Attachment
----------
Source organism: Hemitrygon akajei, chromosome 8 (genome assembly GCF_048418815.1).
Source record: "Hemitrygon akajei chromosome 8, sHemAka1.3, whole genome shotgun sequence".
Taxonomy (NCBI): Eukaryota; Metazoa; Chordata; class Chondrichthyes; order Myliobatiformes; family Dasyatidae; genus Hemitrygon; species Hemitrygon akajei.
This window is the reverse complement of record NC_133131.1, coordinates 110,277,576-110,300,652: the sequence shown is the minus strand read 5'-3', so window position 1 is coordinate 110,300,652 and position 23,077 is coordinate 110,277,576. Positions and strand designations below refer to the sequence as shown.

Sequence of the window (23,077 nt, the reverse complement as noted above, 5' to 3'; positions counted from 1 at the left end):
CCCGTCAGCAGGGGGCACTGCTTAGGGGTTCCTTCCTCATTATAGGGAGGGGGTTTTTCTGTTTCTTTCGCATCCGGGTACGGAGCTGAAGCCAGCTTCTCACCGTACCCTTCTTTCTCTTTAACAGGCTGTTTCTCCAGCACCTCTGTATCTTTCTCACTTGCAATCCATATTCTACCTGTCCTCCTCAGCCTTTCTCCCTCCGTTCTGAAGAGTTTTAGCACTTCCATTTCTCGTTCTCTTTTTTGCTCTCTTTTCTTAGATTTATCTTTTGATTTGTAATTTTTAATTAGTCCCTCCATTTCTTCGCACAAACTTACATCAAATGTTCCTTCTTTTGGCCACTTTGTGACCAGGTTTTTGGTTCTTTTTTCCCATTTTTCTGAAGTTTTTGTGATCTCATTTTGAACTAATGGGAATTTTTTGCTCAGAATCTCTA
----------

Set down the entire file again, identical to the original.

Source organism: Hemitrygon akajei, chromosome 8 (genome assembly GCF_048418815.1).
Source record: "Hemitrygon akajei chromosome 8, sHemAka1.3, whole genome shotgun sequence".
Taxonomy (NCBI): Eukaryota; Metazoa; Chordata; class Chondrichthyes; order Myliobatiformes; family Dasyatidae; genus Hemitrygon; species Hemitrygon akajei.
This window is the reverse complement of record NC_133131.1, coordinates 110,277,576-110,300,652: the sequence shown is the minus strand read 5'-3', so window position 1 is coordinate 110,300,652 and position 23,077 is coordinate 110,277,576. Positions and strand designations below refer to the sequence as shown.

Sequence of the window (23,077 nt, the reverse complement as noted above, 5' to 3'; positions counted from 1 at the left end):
CCCGTCAGCAGGGGGCACTGCTTAGGGGTTCCTTCCTCATTATAGGGAGGGGGTTTTTCTGTTTCTTTCGCATCCGGGTACGGAGCTGAAGCCAGCTTCTCACCGTACCCTTCTTTCTCTTTAACAGGCTGTTTCTCCAGCACCTCTGTATCTTTCTCACTTGCAATCCATATTCTACCTGTCCTCCTCAGCCTTTCTCCCTCCGTTCTGAAGAGTTTTAGCACTTCCATTTCTCGTTCTCTTTTTTGCTCTCTTTTCTTAGATTTATCTTTTGATTTGTAATTTTTAATTAGTCCCTCCATTTCTTCGCACAAACTTACATCAAATGTTCCTTCTTTTGGCCACTTTGTGACCAGGTTTTTGGTTCTTTTTTCCCATTTTTCTGAAGTTTTTGTGATCTCATTTTGAACTAATGGGAATTTTTTGCTCAGAATCTCTA